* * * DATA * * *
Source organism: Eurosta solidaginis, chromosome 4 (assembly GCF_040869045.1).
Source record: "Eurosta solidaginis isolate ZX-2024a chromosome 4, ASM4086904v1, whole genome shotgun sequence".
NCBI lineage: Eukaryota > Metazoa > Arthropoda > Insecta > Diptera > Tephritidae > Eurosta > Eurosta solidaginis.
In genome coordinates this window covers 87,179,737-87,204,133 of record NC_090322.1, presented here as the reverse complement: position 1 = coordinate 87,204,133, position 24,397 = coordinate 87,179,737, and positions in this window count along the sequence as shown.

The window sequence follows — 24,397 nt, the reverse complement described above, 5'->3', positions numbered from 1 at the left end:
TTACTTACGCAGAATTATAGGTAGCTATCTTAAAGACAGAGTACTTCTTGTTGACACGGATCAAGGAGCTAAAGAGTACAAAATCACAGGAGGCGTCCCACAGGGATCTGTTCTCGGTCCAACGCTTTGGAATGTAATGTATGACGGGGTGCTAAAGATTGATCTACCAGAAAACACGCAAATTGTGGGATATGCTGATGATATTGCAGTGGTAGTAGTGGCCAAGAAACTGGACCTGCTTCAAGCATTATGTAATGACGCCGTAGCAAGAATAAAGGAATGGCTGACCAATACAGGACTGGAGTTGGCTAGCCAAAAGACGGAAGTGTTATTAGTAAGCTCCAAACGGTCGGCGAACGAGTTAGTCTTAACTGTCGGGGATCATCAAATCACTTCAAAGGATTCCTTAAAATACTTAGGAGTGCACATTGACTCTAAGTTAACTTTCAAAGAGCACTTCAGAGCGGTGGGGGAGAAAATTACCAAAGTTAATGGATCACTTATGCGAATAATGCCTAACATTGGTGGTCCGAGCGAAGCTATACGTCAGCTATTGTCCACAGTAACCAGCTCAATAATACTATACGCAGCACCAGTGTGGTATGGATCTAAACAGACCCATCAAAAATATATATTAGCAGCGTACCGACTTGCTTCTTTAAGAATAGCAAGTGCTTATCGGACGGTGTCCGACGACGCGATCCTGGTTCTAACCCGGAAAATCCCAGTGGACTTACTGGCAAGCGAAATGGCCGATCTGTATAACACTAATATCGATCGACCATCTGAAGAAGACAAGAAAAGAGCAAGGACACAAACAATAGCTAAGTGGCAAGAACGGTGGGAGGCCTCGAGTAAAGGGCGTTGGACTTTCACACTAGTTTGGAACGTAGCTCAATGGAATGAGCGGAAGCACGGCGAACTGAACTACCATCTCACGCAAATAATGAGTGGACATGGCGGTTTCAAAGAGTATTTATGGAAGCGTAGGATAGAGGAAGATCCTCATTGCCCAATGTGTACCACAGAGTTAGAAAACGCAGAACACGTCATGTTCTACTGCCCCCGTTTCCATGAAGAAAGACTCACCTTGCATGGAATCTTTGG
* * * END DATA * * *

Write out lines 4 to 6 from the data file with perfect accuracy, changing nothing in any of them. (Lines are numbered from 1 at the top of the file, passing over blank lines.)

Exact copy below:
In genome coordinates this window covers 87,179,737-87,204,133 of record NC_090322.1, presented here as the reverse complement: position 1 = coordinate 87,204,133, position 24,397 = coordinate 87,179,737, and positions in this window count along the sequence as shown.

The window sequence follows — 24,397 nt, the reverse complement described above, 5'->3', positions numbered from 1 at the left end:
TTACTTACGCAGAATTATAGGTAGCTATCTTAAAGACAGAGTACTTCTTGTTGACACGGATCAAGGAGCTAAAGAGTACAAAATCACAGGAGGCGTCCCACAGGGATCTGTTCTCGGTCCAACGCTTTGGAATGTAATGTATGACGGGGTGCTAAAGATTGATCTACCAGAAAACACGCAAATTGTGGGATATGCTGATGATATTGCAGTGGTAGTAGTGGCCAAGAAACTGGACCTGCTTCAAGCATTATGTAATGACGCCGTAGCAAGAATAAAGGAATGGCTGACCAATACAGGACTGGAGTTGGCTAGCCAAAAGACGGAAGTGTTATTAGTAAGCTCCAAACGGTCGGCGAACGAGTTAGTCTTAACTGTCGGGGATCATCAAATCACTTCAAAGGATTCCTTAAAATACTTAGGAGTGCACATTGACTCTAAGTTAACTTTCAAAGAGCACTTCAGAGCGGTGGGGGAGAAAATTACCAAAGTTAATGGATCACTTATGCGAATAATGCCTAACATTGGTGGTCCGAGCGAAGCTATACGTCAGCTATTGTCCACAGTAACCAGCTCAATAATACTATACGCAGCACCAGTGTGGTATGGATCTAAACAGACCCATCAAAAATATATATTAGCAGCGTACCGACTTGCTTCTTTAAGAATAGCAAGTGCTTATCGGACGGTGTCCGACGACGCGATCCTGGTTCTAACCCGGAAAATCCCAGTGGACTTACTGGCAAGCGAAATGGCCGATCTGTATAACACTAATATCGATCGACCATCTGAAGAAGACAAGAAAAGAGCAAGGACACAAACAATAGCTAAGTGGCAAGAACGGTGGGAGGCCTCGAGTAAAGGGCGTTGGACTTTCACACTAGTTTGGAACGTAGCTCAATGGAATGAGCGGAAGCACGGCGAACTGAACTACCATCTCACGCAAATAATGAGTGGACATGGCGGTTTCAAAGAGTATTTATGGAAGCGTAGGATAGAGGAAGATCCTCATTGCCCAATGTGTACCACAGAGTTAGAAAACGCAGAACACGTCATGTTCTACTGCCCCCGTTTCCATGAAGAAAGACTCACCTTGCATGGAATCTTTGG